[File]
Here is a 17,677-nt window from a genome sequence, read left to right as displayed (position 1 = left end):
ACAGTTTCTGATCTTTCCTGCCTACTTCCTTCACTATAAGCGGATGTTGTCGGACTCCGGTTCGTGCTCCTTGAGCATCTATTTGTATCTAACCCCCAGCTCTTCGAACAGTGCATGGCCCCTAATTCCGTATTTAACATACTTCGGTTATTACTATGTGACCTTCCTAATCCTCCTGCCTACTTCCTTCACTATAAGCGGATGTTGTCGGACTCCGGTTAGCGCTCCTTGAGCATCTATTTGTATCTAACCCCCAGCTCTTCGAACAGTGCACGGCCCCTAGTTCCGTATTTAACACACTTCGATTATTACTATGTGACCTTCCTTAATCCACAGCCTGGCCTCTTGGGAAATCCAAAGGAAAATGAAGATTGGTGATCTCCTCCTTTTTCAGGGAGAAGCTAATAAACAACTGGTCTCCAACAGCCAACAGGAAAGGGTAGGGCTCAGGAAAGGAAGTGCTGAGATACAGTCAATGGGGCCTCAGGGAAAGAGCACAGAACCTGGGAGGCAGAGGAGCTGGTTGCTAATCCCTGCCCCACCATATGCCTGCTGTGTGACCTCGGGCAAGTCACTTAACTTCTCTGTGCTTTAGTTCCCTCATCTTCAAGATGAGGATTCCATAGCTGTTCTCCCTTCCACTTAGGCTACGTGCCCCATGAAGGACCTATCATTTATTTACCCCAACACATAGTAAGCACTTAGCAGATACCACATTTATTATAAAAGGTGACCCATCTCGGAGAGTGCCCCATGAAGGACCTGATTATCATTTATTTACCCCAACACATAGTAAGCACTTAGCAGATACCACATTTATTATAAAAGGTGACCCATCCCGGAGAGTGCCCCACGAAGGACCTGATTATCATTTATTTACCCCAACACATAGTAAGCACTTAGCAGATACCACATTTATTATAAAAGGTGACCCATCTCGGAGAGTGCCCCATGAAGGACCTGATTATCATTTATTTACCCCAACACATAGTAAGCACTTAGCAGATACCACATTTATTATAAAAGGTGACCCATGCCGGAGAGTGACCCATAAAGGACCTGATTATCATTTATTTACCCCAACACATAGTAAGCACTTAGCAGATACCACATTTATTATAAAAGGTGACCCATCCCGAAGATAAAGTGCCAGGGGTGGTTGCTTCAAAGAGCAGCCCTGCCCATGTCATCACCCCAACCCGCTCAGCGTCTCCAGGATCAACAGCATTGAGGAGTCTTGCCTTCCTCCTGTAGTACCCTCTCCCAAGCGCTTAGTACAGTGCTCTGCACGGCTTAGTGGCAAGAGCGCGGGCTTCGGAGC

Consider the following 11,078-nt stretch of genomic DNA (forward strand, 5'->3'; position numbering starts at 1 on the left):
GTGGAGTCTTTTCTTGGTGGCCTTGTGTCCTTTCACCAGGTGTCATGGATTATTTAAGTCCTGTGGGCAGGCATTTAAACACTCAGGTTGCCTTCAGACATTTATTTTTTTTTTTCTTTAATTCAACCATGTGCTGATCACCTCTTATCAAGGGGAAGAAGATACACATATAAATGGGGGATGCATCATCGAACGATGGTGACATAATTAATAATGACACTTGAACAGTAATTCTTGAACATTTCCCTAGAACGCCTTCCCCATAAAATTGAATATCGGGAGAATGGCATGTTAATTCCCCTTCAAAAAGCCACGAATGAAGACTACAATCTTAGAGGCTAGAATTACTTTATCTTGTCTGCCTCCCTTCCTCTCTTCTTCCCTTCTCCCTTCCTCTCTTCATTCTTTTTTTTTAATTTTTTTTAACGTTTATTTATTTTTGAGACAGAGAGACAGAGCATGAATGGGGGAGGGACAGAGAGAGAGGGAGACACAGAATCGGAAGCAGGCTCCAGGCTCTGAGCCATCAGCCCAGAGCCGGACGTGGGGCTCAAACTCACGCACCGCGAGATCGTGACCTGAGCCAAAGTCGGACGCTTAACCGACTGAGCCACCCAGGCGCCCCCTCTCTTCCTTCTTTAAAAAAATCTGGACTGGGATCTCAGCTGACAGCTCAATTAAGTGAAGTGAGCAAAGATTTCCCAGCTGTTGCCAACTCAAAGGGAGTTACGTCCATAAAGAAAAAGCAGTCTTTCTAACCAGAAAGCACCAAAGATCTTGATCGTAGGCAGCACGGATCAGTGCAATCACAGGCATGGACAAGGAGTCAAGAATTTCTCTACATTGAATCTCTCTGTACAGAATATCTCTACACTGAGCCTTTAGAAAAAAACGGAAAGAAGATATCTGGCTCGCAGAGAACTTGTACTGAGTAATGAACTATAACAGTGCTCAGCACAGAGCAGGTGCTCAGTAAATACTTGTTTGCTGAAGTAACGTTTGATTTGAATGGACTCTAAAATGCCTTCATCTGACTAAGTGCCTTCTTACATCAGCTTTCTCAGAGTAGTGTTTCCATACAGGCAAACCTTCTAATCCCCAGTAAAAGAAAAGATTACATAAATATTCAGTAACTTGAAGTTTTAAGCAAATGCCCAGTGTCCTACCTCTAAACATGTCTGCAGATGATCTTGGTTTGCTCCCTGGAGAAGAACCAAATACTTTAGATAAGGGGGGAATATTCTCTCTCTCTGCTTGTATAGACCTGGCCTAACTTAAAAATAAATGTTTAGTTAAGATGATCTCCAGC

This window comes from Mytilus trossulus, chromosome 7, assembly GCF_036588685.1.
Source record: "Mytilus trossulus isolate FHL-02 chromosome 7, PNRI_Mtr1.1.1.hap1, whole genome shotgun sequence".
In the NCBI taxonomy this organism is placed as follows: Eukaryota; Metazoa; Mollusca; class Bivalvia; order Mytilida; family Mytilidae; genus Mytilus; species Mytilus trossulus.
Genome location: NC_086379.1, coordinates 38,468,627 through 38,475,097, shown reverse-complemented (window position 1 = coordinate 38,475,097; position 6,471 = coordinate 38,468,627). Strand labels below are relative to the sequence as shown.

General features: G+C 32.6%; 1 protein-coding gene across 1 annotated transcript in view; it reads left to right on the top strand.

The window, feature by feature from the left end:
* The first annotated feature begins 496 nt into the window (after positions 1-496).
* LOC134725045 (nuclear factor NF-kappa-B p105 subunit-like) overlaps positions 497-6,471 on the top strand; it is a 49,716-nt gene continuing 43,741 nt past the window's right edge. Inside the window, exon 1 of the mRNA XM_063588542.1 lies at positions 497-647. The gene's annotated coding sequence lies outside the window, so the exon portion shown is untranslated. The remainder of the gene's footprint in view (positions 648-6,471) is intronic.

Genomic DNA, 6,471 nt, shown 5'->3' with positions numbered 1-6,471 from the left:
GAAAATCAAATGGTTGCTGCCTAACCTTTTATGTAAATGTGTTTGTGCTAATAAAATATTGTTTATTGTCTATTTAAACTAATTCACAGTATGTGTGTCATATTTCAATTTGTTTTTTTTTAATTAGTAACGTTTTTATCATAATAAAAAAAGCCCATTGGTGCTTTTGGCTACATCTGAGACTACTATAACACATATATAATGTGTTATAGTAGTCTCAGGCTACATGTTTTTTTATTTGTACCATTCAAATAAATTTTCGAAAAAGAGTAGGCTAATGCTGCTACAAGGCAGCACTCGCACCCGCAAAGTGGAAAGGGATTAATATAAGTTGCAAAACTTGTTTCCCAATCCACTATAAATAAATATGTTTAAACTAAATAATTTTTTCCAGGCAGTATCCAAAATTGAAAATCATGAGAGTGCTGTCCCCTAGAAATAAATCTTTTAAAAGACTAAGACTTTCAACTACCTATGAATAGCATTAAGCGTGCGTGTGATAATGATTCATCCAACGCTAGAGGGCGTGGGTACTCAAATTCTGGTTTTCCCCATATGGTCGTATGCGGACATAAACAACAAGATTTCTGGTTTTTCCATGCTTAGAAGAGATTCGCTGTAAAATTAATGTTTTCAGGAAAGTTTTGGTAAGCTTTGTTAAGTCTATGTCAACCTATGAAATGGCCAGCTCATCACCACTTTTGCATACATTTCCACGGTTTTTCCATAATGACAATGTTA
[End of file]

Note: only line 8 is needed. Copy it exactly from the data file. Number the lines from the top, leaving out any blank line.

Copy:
Genome location: NC_086379.1, coordinates 38,468,627 through 38,475,097, shown reverse-complemented (window position 1 = coordinate 38,475,097; position 6,471 = coordinate 38,468,627). Strand labels below are relative to the sequence as shown.